My personal crafting history goes back to childhood, when my mother gave me the plastic potholder loom with the nylon loops. I might’ve been eight years old and could spend hours making those nylon potholders, with the tacky primary colours and the occasional loop with odd bumpy texture. I made cozies for those square post-it note cubes for my elementary school teachers and my mom’s work friends. It was a pleasant hobby that kept my hands busy while watching TGIF sitcoms. I remember taking my kit to a sleepover and, while we were watching Beetlejuice, one of the girls (maliciously) stepped on my loom and broke it (she was making fun of me for using it earlier in the evening). We were poor, so I was devastated and sobbed for my mother to come and pick me up. We did replace the loom and I spent two more years weaving those squares and attaching them to other squares.
I spent lots of summer mornings watching Carol Duvall crafting on Home Show, silently vowing that I would learn how to do those things. I was, however, put off by the dowdy patterns and frumpy florals that seemed to dominate the crafty segments. One did get the sense that crafting was mostly a pastime for older ladies and, while quilts are great on a winter night, generally resulted in things more decorative than useful.
When I was 10 or 11, my mother enrolled me in a summer ceramics class at a local community centre. A couple of days a week, I’d go pick out a piece from the shelves stocked with cheesy knick-knacks and go about sanding, painting and shellacking it. Over two summers, I painted a ballet shoe, a pitcher and bowl set, several cats, a bunch of other forgettable things, and a turtle I called Barbara. Only the turtle remains. He was my first attempt at doing more than slopping one colour of paint onto a thing. He’s far from perfect, but I love him so much that he might actually be real by now.
Aside from the odd, poorly-sewn throw pillow from souvenir t-shirts, I don't recall crafting much in my teens. I did watch The Furniture Guys regularly and coveted a staple gun for the longest time. They did a lot of shellacking and varnishing, which also interested me. A brief stint in the theatre arts in university put me backstage painting sets and building props. I could shellac and varnish but the boys were hesitant to let me near the power tools.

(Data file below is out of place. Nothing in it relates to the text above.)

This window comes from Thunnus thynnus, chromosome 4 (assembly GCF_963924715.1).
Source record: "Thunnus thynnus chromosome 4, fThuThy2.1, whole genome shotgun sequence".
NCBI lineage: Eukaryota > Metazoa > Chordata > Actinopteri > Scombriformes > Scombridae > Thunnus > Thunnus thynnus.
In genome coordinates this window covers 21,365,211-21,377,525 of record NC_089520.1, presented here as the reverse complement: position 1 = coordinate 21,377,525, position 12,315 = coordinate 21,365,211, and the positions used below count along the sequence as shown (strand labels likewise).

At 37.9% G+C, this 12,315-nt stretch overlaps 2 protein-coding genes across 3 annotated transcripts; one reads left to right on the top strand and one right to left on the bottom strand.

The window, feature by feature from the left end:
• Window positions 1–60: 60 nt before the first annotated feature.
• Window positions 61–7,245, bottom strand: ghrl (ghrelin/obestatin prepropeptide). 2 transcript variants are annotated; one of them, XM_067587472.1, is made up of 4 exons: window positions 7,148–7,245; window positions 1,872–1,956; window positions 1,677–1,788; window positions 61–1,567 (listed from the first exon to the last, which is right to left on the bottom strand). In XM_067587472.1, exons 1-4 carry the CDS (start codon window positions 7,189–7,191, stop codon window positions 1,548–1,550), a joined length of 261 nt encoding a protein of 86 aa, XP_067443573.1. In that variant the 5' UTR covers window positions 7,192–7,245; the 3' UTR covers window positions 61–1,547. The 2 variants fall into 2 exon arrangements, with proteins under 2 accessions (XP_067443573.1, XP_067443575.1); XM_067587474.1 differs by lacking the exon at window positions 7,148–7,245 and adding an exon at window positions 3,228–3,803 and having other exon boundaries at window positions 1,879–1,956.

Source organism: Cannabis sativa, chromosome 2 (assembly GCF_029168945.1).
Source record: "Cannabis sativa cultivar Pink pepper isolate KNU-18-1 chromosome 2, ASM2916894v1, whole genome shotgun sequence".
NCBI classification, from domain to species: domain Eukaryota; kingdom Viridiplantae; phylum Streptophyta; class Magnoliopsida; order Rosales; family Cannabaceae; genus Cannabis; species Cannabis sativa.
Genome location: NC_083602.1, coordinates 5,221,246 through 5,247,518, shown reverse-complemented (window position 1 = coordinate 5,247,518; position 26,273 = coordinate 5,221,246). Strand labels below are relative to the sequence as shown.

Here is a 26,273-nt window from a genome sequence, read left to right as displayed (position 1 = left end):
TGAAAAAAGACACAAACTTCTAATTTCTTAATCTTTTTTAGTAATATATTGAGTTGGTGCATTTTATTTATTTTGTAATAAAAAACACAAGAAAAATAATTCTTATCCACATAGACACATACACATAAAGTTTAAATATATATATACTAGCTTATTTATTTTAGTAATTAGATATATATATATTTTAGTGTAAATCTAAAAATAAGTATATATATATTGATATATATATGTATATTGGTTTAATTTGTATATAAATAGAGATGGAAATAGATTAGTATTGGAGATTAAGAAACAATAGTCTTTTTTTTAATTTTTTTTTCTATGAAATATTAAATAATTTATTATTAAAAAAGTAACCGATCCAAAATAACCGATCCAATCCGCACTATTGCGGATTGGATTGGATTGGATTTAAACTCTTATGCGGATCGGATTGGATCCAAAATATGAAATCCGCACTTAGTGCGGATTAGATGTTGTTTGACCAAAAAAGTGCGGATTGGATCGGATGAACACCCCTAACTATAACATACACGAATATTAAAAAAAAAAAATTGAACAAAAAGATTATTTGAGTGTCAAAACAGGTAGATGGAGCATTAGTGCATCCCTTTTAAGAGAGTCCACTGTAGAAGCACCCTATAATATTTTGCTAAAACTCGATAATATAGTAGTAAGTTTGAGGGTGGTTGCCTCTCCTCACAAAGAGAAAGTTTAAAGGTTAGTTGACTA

A subscription to ReadyMade magazine inspired me to pick up some tools and start making stuff on my own again. Martha Stewart took away some of the spinster aunt stigma to being crafty and young women (and men) like myself became part of the maker culture in various ways. I started experimenting with different tools, media, and materials. Since 2003, I've tried jewelry making, knitting, crochet, collage, etching...you name it, I've probably tried it. I've made a whole bunch of crap that was lumpy, sticky, and eventually fell apart, but a few gems have survived, and I'll share those here eventually.
I like projects that are small and fast because I'm impatient and want to feel a sense of accomplishment after binge-watching television shows. Sometimes I start new projects while waiting for other projects to dry. I've got a sizeable stash of fabric remnants, scrapbook paper, paint chips, cardboard, yarn and yarn scraps, at least four different types of glue, and boxes full of things onto which other things can be glued.
This blog will serve as a gallery for past craft projects, a showcase of newer handmade doodads, and perhaps a few tutorials. If you're looking for easy crafty projects for a rainy Thursday, or inspiration on how to use some of your own materials, or even how to use a particular tool, you may find it here. Come back often to see what I've stitched, shellacked, sewn, and/or stuck to other things.
Let's go make some stuff!